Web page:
OMAHA, Neb. (WDRB) – Hitting a baseball is difficult. Here is something that makes you look even sillier than trying to whack a breaking ball: Predicting what happens on a baseball field.
Can't do it.
Couldn't predict before the season that the Indiana Hoosiers would deliver the baseball program's version of IU's 1967 Rose Bowl season and play their way to the College World Series.
Then, after the Hoosiers got to Omaha you couldn't predict their bats would go as quiet as a reading room and they would exit TD Ameritrade Stadium after scoring six runs in three games.
Wednesday night they did not score any against Oregon State, losing 1-0, in an elimination game. They managed only four hits and stranded only four runners. The Hoosiers join the University of Louisville and Southeastern Conference power Louisiana State in exiting the double-elimination segment of this tournament.
"As I said walking with some guys that are going to return, now we've seen the blueprint," IU coach Tracy Smith said. "We know what areas we need to improve on. We know what it takes to get here."
Strange game, baseball. The U of L baseball team went to Nashville and knocked out a Vanderbilt team many predicted would win a national championship. They showed they could pitch and field. They handled the champions of the SEC.
Then the Cardinals came to the College World Series. They pitched OK, but they did not catch the baseball, committing six errors.
Two and out.
The role reversal was just as dramatic for Indiana. In the Super Regional, the Hoosiers went to Tallahassee and knocked out a Florida State team loaded with professional prospects. They showed they could hit, hit, hit.
Then the Hoosiers came to the College World Series. They did not hit. After mashing 11 extra base hits and scoring 21 runs at Florida State, Indiana managed two doubles and no home runs in three games while playing in a park where only two home runs have been hit in nine games. They only allowed six runs in three games – and lost twice.
Three and out.
"We're a lot better hitting club than what we showed here," IU catcher Kyle Schwarber said.
On Wednesday they were shutout for the first time this season by Oregon State's Matt Boyd, a left-hander who showed why the Toronto Blue Jays selected him in the sixth round of the MLB First-Year Player Draft two weeks ago.
The Cardinals and Hoosiers played five games here. They won one. That was IU's 2-0 victory over U of L last Saturday night.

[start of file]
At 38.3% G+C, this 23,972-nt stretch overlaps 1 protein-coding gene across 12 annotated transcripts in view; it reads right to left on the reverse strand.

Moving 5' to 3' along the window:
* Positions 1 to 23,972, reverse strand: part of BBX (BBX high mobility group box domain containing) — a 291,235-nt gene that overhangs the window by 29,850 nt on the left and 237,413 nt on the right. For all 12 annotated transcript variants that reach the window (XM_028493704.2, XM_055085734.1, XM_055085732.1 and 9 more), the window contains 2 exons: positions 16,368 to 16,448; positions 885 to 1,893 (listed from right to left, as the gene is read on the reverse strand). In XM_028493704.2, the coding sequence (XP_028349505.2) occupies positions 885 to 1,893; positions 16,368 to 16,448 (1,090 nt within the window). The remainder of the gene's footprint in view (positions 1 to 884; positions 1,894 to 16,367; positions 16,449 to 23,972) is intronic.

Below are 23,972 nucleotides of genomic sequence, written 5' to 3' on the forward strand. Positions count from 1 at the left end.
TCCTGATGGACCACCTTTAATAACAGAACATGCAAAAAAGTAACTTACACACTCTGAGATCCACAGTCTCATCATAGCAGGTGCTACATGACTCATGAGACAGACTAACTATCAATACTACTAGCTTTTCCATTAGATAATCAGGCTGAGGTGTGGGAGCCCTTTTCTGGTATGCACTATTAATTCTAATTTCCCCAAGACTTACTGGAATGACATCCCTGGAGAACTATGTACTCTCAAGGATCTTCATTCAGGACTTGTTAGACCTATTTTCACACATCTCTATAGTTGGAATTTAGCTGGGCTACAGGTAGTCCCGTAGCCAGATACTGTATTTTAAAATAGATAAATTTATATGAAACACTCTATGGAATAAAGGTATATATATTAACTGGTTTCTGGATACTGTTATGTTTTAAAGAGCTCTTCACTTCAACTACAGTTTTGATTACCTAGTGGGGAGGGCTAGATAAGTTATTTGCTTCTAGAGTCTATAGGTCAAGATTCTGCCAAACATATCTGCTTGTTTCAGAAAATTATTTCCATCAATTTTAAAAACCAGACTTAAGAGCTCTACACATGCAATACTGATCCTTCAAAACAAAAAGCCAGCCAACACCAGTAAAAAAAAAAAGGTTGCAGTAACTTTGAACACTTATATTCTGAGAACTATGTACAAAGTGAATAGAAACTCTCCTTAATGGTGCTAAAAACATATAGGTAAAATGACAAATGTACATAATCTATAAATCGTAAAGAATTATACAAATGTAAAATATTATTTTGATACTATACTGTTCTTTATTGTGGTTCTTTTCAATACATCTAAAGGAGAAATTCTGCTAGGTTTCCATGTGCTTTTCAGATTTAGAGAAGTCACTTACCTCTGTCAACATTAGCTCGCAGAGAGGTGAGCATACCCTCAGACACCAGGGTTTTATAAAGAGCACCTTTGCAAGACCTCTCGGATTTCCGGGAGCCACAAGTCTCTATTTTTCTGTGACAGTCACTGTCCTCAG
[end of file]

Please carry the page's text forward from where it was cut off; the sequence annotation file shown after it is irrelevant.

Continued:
It happens. You tip your cap. You move on. You know it will take several days, but the people who follow college baseball will remember that both teams delivered remarkable seasons.
Ask Louisiana State. The Tigers were the consensus pick to win this tournament. LSU packed the place with thousands of boisterous fans. The Tigers left town Tuesday with their rally flags tucked under the front seat, after scoring three runs in two games, both defeats.
It won't be today and it likely won't be tomorrow. But it won't be long until people define this Indiana team the way it should be defined – as a team that gave the school its first outright Big Ten title since 1932 and its first College World Series appearance ever. They were the Big Ten's first CWS representative since 1984.
They broke through the way the 1967 Indiana football team broke through to the Rose Bowl. Now they have to do something the football team has not been able to do – do it again.
"Once we got here people gave us a little bit more respect," Schwarber said. "They realized what we were about. We've got something to prove to people now. That we can go farther than this in the College World Series."
"You never want to lose," IU outfielder Casey Smith said. "When you do, guys are all emotional. A lot of guys are in shock by what we really did. This is the turning point for IU baseball, changing the mindset for IU baseball. The College World Series is a goal now, a realistic goal."
Louisville had a similar celebration in 2007. Six years later the Cards made the trip again. When Louisville starts a season talking about Omaha, nobody laughs any more.